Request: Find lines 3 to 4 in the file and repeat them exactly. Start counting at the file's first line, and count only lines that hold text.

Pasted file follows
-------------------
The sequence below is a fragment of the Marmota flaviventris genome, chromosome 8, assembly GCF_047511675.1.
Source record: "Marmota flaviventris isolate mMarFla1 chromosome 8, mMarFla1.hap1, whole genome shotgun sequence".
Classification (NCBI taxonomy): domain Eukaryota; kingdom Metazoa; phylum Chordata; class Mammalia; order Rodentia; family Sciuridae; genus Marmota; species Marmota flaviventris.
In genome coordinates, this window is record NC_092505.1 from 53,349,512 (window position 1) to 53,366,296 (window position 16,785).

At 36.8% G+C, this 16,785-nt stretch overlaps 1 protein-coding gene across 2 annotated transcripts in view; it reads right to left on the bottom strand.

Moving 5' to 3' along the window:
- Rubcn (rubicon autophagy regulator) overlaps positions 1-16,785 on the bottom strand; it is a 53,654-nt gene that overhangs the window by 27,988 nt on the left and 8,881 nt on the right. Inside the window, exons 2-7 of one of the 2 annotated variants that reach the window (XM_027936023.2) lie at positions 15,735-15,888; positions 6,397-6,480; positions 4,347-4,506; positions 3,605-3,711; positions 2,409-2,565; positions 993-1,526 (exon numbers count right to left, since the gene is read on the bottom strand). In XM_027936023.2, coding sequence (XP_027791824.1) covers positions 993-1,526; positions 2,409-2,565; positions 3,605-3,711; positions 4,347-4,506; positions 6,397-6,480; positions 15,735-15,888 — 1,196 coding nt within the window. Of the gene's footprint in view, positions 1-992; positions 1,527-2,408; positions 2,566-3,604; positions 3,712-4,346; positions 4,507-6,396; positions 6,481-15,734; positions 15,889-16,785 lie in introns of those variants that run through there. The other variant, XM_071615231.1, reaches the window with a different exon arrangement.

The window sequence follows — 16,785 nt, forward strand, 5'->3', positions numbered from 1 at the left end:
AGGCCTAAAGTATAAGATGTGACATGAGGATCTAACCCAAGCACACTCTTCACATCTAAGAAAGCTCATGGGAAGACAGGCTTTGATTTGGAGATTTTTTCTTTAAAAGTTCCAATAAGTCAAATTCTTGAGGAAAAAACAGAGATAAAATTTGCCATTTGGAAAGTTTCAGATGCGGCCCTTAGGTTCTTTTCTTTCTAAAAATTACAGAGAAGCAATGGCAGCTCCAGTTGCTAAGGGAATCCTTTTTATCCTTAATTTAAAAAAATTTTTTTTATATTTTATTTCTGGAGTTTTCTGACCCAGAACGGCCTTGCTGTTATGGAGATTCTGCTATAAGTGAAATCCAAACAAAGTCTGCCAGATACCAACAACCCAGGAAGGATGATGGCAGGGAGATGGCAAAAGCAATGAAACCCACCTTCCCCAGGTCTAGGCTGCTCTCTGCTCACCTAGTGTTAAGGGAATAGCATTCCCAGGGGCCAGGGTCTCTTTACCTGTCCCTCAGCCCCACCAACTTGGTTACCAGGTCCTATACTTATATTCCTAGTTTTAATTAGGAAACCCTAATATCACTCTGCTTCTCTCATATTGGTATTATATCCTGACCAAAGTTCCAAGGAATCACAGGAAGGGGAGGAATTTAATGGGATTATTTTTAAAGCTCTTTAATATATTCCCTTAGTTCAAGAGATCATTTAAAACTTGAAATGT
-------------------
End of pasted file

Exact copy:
Classification (NCBI taxonomy): domain Eukaryota; kingdom Metazoa; phylum Chordata; class Mammalia; order Rodentia; family Sciuridae; genus Marmota; species Marmota flaviventris.
In genome coordinates, this window is record NC_092505.1 from 53,349,512 (window position 1) to 53,366,296 (window position 16,785).